India news March 29, 2014

Pace variations working for Ashwin


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'Why should I lag behind in the advantage' - Ashwin

India's spinners have been among the standout performers of the World T20, helping their side become the first to make the semi-finals by setting up three successive victories over Pakistan, West Indies and Bangladesh. While Amit Mishra has dismissed most batsmen for his team, R Ashwin has been harder to score off, his three wickets coming at an economy-rate of 5.16.

Not too long ago, Ashwin had a return of two wickets in nine matches in South Africa and New Zealand. Back in more helpful conditions in the subcontinent, he had a good Asia Cup during which he took nine wickets from four games at an economy-rate of 4.21.

After the semi-final spot was sealed with the win over Bangladesh, MS Dhoni said India's spinners had prospered in conditions which had given them some purchase. There has been decent turn and some bounce, but it is not that they have just had to pitch the ball and let the surface do the rest. While the dew has not been as copious as it has been in Chittagong, it has been a factor, Ashwin said. What has worked for the Indians is that they have varied their speeds, according to the offspinner.

"It's a bit of variation in pace more than anything else," Ashwin said. "That's what I've been looking to do - vary the length and vary the pace. You slow it down, you can get a bit of purchase. There were a few occasions when I slowed it down and the ball actually spun the other way (against Bangladesh). So I don't know what it is. The wicket is quite slow. You can't say it's been gripping. Obviously a leggie bowling over the top and slowing it down will give some revs on any wicket. That is one advantage but if you're prepared to slow it down and take pace off the ball, you're in with a chance here.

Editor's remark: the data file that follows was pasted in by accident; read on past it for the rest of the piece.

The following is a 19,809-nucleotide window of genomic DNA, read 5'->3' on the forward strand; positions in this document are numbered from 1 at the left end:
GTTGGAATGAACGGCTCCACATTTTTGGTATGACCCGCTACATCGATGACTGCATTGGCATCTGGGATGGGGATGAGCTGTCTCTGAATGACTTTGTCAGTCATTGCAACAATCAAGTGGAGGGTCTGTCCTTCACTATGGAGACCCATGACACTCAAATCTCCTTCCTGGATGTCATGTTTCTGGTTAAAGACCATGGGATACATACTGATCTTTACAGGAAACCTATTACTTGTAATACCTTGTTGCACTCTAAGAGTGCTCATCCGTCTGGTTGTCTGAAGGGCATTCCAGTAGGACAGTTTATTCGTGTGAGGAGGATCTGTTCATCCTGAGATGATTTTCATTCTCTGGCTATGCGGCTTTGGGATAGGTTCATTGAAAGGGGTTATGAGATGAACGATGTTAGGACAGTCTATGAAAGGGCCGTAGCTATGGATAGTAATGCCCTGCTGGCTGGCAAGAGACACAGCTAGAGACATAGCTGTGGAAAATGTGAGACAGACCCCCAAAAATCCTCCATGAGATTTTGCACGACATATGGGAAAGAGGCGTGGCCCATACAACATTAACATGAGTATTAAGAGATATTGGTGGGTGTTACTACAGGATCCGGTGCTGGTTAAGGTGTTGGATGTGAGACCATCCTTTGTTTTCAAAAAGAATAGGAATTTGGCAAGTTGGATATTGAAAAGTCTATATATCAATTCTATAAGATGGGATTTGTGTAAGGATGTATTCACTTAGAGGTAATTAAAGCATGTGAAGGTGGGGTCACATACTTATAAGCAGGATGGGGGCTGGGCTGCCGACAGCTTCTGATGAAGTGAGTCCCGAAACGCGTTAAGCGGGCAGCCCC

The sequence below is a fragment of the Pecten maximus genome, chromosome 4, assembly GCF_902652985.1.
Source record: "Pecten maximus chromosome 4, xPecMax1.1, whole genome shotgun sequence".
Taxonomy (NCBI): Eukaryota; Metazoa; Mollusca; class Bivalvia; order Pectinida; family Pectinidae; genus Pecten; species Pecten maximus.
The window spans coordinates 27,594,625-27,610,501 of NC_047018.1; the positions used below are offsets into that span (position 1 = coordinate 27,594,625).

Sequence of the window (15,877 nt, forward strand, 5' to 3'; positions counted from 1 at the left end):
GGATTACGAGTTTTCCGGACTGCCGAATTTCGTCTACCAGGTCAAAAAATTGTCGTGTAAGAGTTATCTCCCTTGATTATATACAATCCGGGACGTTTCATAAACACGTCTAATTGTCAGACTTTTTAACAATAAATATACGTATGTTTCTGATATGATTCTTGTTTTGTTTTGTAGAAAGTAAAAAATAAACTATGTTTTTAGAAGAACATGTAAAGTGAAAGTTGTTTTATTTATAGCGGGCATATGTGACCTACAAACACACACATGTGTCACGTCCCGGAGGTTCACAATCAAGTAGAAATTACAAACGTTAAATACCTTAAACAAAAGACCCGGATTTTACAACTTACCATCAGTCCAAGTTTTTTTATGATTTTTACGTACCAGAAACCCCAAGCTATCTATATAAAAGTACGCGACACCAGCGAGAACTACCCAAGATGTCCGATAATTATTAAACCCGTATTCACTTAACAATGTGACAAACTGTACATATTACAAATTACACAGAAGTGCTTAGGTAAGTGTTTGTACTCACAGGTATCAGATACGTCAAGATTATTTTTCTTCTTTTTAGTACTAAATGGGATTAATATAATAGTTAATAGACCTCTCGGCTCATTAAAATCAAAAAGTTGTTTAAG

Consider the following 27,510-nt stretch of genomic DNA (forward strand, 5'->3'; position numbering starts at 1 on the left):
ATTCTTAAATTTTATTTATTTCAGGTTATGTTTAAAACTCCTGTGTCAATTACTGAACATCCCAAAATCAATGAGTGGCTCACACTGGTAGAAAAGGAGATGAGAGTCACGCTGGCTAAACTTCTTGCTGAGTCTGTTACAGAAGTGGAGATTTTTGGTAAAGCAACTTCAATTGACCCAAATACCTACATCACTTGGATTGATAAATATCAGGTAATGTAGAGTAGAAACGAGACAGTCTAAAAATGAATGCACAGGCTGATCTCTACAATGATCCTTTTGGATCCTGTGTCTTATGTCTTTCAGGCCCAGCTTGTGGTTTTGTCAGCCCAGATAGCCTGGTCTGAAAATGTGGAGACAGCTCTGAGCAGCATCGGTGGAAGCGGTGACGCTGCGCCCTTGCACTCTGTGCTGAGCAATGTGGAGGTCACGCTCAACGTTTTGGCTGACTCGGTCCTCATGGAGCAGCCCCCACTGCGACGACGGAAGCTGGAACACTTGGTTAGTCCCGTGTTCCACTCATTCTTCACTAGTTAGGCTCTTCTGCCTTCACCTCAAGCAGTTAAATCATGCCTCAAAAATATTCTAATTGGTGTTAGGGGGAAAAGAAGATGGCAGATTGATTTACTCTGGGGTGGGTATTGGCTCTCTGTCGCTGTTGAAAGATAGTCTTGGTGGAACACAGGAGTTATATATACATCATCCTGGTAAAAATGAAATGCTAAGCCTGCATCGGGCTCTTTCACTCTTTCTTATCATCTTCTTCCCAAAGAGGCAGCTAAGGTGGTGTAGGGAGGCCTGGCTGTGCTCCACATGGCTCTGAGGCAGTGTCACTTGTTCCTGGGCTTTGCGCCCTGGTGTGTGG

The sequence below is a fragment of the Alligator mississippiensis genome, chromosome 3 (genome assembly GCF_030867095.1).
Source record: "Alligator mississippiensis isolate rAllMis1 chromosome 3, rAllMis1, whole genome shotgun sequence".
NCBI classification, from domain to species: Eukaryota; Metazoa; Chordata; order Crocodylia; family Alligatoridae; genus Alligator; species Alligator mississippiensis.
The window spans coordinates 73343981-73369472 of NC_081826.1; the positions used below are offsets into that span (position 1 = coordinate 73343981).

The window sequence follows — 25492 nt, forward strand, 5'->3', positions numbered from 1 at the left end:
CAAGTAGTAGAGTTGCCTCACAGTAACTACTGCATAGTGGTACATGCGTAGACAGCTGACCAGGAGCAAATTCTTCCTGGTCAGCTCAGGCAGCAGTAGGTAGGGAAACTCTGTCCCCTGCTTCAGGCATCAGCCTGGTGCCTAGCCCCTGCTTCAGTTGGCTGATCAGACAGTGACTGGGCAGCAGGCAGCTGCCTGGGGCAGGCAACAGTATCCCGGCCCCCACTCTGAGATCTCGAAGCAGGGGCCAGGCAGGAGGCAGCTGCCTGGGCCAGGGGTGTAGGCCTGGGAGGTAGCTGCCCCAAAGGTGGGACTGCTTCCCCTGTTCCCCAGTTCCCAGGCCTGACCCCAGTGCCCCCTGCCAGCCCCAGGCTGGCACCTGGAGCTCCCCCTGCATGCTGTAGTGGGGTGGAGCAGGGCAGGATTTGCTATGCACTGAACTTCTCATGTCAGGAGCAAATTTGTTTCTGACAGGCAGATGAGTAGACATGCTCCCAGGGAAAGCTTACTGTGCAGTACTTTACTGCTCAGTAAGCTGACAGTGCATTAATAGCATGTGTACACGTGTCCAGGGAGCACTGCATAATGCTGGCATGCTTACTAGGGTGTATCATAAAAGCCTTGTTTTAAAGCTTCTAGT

"There's been a conscious effort to vary the pace, not just slow it down. I've been bowling at different paces - 100kmph to 80 to 75. That's what I've been looking at, and trying to use the crease much more - whatever cues I took from the Asia Cup."

Tossing it up slowly and tempting batsmen has worked wonders for Mishra in the tournament , making him one of India's "potent forces", Ashwin said. "As a combination, every bowling unit benefits from each other's success and bowling strengths. Amit has been one of our potent forces in this tournament. We've been using him in all the situations where they actually have to go for it. He doesn't give you a lot of pace so when the batsmen are going after him, it's a big chance. Because he's going to slow it down even more."

Ashwin himself has often been used by Dhoni at the start as well as the closing stages of an innings, both times where batsmen are looking to get after bowlers. When asked how his approach changed on both occasions, Ashwin said that at the death, a bowler needed to "swallow his ego" so that he could restrict the batsmen.

"When you're starting off, you look to bowl as many good balls as possible in the areas you want. The disadvantage with that is that a good ball can be hit for four with less amount of risk because of the fielders not being on the fence. Whereas in the death, you have to be - this is my take on it, not that this is how it has to be - swallowing your ego and trying to make sure you're not giving runs away. Because there are people around who want to pick wickets at that time. For me, it's about swallowing your ego and making sure you've done the situation bit pretty well."